Water Intoxication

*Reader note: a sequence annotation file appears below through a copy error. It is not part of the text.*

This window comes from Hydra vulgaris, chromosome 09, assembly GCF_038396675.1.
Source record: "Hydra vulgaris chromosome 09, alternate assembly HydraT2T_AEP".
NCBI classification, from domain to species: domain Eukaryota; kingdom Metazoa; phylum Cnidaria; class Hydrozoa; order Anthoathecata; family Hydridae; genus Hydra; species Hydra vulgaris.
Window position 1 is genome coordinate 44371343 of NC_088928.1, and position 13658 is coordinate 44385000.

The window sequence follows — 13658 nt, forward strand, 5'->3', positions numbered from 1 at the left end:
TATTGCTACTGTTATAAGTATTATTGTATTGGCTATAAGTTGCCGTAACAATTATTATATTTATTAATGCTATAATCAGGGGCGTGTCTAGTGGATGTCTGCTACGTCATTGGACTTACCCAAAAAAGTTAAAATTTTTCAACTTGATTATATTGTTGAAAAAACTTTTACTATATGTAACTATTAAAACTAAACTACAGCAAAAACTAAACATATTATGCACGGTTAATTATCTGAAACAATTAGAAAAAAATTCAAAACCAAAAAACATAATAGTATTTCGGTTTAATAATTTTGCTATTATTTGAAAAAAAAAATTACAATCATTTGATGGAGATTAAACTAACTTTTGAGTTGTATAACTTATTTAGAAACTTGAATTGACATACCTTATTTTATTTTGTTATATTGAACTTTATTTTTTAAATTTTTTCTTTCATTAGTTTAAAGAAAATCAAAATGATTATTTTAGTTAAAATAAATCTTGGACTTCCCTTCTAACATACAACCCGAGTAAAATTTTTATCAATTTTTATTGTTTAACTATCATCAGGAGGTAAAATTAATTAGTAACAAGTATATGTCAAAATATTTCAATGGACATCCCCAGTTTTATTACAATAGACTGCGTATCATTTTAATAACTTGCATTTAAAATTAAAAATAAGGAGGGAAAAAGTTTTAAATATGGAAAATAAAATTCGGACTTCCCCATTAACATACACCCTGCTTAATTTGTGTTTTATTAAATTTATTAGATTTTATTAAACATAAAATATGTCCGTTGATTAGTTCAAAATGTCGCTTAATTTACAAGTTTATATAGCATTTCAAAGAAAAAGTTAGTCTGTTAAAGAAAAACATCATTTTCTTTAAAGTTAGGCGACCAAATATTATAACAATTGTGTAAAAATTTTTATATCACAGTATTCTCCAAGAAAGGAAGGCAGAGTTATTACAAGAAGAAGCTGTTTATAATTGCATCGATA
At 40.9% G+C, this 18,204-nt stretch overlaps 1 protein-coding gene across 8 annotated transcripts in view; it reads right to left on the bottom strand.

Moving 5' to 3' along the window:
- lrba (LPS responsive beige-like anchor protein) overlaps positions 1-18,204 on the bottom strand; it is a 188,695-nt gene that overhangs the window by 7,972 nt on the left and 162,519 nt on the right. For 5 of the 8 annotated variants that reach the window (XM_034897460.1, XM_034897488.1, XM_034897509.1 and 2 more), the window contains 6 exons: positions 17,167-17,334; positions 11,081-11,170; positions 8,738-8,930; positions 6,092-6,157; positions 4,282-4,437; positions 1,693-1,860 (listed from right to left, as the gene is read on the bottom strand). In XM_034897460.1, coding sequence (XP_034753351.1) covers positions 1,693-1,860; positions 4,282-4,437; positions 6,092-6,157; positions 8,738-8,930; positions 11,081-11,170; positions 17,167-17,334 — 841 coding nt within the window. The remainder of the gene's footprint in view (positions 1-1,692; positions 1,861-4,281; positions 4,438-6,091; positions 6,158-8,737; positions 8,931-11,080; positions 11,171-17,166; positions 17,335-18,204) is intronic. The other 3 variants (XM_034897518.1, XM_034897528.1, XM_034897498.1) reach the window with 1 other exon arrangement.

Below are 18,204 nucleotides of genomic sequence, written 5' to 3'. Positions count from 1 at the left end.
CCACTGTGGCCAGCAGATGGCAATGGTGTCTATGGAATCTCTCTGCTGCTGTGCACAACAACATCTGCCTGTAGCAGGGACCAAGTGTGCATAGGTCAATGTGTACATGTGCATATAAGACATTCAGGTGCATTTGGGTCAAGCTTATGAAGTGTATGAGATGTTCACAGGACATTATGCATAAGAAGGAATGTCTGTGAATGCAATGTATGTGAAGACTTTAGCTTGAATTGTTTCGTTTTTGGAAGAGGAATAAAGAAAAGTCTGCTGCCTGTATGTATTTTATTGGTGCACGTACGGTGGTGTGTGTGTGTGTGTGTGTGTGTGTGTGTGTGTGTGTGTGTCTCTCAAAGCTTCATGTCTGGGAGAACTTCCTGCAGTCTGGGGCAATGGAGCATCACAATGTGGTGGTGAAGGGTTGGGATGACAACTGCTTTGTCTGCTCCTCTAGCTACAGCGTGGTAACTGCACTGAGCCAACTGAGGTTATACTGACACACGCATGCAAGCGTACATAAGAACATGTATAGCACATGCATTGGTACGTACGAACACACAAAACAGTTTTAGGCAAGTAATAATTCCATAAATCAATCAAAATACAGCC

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Being the most abundant and important compound to life, living organisms would not exist without water. Within the human body the majority of biological reactions require water to take place. Although it is possible for human survival without nutrients for up to several weeks, without water humans would die in a matter of days. In the human body, water makes up 60-70% of adult body weight. At cellular level water makes up between 70-95% of the mass of a cell. The amount of water in the human body is balanced. This balance is between water obtained from liquids consumed and food eaten, and water loss in urine during excretion or as water vapour in sweating. When the normal water balance in the body is disrupted, reactions within the body will be altered or cease. The human body uses several physiological control mechanisms which work together to maintain water balance. Water within the human body is distributed between intracellular and extracellular fluids. The distribution of water between the two fluids is determined by osmotic pressure. Water can freely cross cell membranes keeping body fluids at an osmotic equilibrium. Equilibrium is reached when the osmotic pressure is equal in both intracellular and extracellular fluids. When there is excess water within the body, the kidneys absorb the water and secrete it was urine, this returns the water level to its osmotic equilibrium. The water and electrolyte balance within the body are closely linked4. The polar nature of water allows electrolytes such as sodium ions to dissolve. The level of sodium within the body affects the amount of water in and around body cells. The body gets sodium from food and drink, and loses it in sweat and urine. Sodium plays an important role in water balance and is required to draw water through plasma membrane of body cells. This is because sodium and water move simultaneously, maintaining equilibrium of water and electrolytes across cell plasma membrane. The concentration of...
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